clock menu more-arrow no yes mobile

Filed under:

10 Most Important Bears of 2016: #2 Will the running back by committee be able to replace Matt Forte?

For the 8th straight year, I'm bringing you who I believe will be the ten most important Chicago Bears for the upcoming season. Coming in at number 2 are the running backs by committee.

NFL: Chicago Bears-Minicamp Kamil Krzaczynski-USA TODAY Sports

Chicago Bears head coach John Fox prefers his teams to be physical and aggressive on the defensive side of the ball and physical and balanced on the offensive side of the ball. He’ll definitely coach to his strengths, but as a defensive mined coach, he’s a little conservative and he’d like his offense to be a grind it out type of O. That will keep his defense fresh and opposing offenses will feel a sense of urgency when they finally get a chance to control the clock.

It’s a tried and true philosophy that Bears’ fans should be familiar with.

But are the Bears capable of pulling it off is the question we need answered.

The Bears decided to let their very productive lead-back, Matt Forte, walk in free agency and they decided put their faith in a running back by committee approach that has served John Fox well in the past.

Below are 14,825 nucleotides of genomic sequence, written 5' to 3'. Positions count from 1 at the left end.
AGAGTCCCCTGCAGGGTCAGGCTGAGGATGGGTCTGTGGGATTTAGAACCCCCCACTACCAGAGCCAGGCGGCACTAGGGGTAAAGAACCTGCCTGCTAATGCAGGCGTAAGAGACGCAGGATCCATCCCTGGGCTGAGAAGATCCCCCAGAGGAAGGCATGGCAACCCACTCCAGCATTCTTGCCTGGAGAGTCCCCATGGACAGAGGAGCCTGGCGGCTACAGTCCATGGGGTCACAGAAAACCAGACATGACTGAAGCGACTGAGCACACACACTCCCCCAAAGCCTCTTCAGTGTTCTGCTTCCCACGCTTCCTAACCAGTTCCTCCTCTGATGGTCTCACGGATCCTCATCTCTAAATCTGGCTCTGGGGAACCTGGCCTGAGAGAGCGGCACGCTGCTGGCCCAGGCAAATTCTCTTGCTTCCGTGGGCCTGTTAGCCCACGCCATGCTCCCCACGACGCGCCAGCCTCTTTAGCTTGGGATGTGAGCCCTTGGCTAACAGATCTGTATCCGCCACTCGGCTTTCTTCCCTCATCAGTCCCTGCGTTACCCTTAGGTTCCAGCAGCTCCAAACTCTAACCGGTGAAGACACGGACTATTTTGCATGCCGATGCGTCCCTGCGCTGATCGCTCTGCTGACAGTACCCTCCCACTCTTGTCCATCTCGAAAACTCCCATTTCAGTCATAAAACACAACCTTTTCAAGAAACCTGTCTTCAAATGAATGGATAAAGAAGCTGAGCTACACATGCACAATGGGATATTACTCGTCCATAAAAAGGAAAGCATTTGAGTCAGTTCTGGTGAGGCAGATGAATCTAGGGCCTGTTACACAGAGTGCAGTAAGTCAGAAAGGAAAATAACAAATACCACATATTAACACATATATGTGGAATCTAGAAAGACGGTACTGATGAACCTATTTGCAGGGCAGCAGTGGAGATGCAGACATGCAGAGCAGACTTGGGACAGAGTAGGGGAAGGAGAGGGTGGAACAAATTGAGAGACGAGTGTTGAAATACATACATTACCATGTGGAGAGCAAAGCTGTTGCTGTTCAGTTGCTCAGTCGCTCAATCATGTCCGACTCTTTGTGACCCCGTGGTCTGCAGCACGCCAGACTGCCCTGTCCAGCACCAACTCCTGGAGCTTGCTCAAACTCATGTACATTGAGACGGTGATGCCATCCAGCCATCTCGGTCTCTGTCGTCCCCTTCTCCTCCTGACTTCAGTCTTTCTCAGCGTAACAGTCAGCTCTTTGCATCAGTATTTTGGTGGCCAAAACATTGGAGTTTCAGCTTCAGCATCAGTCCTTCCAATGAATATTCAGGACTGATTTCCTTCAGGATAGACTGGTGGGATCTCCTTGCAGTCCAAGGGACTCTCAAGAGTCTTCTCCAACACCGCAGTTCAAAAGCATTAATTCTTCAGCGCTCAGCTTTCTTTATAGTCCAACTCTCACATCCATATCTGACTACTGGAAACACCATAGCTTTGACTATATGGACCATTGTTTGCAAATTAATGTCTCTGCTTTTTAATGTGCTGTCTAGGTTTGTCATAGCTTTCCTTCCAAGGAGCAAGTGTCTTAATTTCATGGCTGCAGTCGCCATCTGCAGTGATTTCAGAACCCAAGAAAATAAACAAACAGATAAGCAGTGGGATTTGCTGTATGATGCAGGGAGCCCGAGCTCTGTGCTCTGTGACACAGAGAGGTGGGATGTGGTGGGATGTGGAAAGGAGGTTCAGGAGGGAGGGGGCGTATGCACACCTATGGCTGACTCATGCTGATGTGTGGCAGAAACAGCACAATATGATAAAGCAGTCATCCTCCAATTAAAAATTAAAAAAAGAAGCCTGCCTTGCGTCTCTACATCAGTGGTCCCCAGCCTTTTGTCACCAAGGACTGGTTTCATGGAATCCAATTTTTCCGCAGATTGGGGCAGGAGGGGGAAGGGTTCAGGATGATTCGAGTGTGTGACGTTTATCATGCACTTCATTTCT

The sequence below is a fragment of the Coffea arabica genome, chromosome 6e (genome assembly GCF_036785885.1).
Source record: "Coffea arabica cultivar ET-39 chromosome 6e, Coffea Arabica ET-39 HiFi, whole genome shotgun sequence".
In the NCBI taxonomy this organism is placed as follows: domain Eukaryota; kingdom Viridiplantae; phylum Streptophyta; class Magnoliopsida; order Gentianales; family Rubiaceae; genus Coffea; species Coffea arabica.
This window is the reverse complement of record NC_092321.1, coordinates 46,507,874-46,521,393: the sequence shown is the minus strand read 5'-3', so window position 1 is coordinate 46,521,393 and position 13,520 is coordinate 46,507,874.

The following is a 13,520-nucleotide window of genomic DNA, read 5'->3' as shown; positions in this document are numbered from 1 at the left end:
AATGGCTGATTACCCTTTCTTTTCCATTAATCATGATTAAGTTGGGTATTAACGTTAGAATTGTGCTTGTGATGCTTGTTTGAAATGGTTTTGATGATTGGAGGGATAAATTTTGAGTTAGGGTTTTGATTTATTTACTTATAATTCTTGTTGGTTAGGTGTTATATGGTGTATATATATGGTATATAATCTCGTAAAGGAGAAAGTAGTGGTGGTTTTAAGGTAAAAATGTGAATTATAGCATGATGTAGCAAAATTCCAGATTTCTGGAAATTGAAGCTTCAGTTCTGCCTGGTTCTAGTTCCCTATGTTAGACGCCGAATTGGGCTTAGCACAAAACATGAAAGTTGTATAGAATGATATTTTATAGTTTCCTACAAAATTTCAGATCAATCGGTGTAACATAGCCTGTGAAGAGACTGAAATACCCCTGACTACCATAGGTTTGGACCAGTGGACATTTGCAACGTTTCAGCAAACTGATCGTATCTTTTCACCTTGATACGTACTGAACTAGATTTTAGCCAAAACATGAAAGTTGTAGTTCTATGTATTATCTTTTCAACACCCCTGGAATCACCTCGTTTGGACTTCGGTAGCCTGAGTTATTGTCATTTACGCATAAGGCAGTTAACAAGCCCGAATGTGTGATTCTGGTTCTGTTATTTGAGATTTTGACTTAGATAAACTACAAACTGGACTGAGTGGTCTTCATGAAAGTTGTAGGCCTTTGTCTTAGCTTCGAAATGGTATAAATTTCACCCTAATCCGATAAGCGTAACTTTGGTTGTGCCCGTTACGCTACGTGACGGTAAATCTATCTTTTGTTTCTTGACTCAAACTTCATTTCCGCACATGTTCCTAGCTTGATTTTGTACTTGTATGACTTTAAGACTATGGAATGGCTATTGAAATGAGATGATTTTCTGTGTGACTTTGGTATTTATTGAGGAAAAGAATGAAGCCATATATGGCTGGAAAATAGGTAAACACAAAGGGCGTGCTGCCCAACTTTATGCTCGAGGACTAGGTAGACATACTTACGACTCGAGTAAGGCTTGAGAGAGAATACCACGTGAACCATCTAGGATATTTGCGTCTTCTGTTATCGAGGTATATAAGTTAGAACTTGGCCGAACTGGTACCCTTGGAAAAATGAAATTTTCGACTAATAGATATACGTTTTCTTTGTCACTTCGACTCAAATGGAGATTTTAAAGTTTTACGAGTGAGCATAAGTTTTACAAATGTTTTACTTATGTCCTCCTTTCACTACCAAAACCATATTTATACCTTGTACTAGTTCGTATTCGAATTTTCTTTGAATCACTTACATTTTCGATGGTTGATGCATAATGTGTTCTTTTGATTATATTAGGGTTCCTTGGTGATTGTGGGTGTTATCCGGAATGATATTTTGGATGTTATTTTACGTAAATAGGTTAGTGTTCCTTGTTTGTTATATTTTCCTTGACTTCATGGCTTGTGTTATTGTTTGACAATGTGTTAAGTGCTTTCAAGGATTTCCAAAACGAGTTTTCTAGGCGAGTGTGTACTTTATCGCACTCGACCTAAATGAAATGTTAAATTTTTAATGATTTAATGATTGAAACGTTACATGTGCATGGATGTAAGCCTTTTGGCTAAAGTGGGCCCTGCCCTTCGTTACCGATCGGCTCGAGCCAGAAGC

During Forte’s eight years in Chicago he averaged over 100 yards from scrimmage per game and he averaged a touchdown every other game. He has been one of the most productive Bears in the history of the franchise so the youngsters employed to take his place have a lot to live up to.

The top two candidates to make up Chicago’s running back by committee are 2nd year pro Jeremy Langford and rookie Jordan Howard.

Detroit Lions v Chicago Bears Photo by Kena Krutsinger/Getty Images

Even though there’s a vocal Ka’Deem Carey fan club, I don’t think he’s a better player than either Langford or Howard. Carey has a bruising running style, but so does Howard. Plus Howard is bigger and faster, so in my opinion, he’ll get those short yardage carries early in the season instead of Carey.

Last year the Bears were 6th in the league in rushing attempts and they ran the ball 47% of the time (8th most). I would expect new offensive coordinator Dowell Loggains to try and stay right in that same ballpark, but his young backs have to prove worthy of the carries.

When Loggains ran the Tennessee Titans’ offense in 2013, his O ran the ball about 45% of the time (8th most that year), so his philosophy will mesh well with Fox’s.

But again, the Bears’ backs will have to prove they can get the job done.

If the young fresh legs of Langford and Howard can produce, I wouldn’t be surprised to see the Bears creep closer to a 50/50 run pass ratio. An effective running game and a good defense is a great way to win games in the NFL.

The last time the Bears had a top 10 defense and a top 10 running game was 2012 and they went 10-6.

If Chicago can effectively run the ball, it’ll make the game easier for everyone. Play action will open up some big shots downfield, Chicago’s o-line will be able to pound opposing defenses into submission, not having as many 3rd and longs will keep defenses guessing, the Bears’ defense will be able to stay fresher and opposing Os will feel a sense of urgency when they finally get their hands on the ball.

What are you expecting out of the Bears’ running backs in 2016?